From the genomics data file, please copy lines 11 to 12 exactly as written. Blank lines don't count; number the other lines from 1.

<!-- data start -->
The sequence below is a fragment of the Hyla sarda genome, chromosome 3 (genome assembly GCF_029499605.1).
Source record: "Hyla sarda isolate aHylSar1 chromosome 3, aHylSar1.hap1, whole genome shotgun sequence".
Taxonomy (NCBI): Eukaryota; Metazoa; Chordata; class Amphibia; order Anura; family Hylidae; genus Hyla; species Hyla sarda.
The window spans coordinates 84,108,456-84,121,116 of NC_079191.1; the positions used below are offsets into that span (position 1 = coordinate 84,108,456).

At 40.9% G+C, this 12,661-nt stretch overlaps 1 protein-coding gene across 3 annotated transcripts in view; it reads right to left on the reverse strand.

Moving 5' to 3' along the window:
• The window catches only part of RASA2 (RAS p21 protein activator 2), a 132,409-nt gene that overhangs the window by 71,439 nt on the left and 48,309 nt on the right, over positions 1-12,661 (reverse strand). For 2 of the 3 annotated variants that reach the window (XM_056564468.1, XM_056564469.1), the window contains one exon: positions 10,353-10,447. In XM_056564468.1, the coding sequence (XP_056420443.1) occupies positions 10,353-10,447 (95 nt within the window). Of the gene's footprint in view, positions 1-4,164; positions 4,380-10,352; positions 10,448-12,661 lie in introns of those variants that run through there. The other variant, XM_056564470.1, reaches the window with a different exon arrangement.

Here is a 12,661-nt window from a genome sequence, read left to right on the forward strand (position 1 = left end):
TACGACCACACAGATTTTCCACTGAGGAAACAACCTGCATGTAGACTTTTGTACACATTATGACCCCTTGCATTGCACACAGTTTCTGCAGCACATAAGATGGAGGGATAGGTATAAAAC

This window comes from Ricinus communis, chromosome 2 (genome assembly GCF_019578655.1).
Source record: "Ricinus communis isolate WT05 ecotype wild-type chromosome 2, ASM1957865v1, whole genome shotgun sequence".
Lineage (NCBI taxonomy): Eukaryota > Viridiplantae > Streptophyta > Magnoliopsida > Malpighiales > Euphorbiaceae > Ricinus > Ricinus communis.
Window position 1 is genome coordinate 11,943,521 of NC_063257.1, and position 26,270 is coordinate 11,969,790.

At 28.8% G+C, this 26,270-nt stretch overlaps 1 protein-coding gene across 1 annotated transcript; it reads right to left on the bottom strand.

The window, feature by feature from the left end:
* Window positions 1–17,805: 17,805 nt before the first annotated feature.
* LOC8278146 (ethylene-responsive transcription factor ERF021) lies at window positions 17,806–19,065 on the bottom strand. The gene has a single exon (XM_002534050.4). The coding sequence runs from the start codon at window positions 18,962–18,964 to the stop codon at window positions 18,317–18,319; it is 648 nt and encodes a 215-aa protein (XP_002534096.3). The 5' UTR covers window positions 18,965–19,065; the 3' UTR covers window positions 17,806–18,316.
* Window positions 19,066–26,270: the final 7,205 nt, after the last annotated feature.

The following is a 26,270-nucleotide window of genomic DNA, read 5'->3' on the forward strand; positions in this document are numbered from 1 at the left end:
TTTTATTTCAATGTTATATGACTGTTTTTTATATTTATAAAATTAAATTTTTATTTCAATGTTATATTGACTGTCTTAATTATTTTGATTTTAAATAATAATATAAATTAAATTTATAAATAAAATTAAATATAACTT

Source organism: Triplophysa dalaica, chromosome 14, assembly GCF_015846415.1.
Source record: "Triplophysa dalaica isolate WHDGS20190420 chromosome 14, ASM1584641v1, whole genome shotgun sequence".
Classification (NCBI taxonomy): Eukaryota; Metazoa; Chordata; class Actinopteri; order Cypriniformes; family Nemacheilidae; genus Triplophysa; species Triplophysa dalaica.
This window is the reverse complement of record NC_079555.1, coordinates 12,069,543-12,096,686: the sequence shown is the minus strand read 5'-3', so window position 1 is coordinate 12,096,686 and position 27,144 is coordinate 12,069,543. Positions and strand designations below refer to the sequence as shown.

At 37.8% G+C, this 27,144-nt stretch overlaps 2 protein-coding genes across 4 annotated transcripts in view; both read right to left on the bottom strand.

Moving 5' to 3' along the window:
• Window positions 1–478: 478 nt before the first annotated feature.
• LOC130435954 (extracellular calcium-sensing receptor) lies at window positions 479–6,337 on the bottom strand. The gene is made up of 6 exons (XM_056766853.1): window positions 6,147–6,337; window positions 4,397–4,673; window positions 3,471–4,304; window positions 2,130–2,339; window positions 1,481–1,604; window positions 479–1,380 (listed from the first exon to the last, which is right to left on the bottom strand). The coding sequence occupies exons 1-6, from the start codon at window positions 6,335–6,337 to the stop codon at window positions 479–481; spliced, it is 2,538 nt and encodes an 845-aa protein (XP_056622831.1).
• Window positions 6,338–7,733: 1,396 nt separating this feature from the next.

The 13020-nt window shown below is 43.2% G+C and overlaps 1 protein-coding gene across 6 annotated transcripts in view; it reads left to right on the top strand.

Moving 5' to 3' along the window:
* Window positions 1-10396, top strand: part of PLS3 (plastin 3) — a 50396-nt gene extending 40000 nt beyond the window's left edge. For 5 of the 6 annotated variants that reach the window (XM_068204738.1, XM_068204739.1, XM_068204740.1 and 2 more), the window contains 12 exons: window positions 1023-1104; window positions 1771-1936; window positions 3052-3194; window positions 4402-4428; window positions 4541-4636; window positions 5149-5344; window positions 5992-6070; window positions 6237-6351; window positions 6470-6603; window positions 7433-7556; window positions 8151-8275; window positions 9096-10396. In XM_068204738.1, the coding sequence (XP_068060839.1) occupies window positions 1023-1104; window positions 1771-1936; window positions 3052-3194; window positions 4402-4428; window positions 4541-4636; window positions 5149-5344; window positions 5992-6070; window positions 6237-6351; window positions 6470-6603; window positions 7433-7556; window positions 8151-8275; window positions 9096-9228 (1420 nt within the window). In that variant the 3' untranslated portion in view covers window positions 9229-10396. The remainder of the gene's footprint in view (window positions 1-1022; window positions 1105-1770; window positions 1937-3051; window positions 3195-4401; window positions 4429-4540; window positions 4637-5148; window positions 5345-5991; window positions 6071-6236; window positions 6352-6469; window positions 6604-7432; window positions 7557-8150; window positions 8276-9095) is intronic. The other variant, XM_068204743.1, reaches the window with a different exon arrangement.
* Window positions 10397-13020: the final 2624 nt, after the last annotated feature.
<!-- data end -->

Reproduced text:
Source record: "Ricinus communis isolate WT05 ecotype wild-type chromosome 2, ASM1957865v1, whole genome shotgun sequence".
Lineage (NCBI taxonomy): Eukaryota > Viridiplantae > Streptophyta > Magnoliopsida > Malpighiales > Euphorbiaceae > Ricinus > Ricinus communis.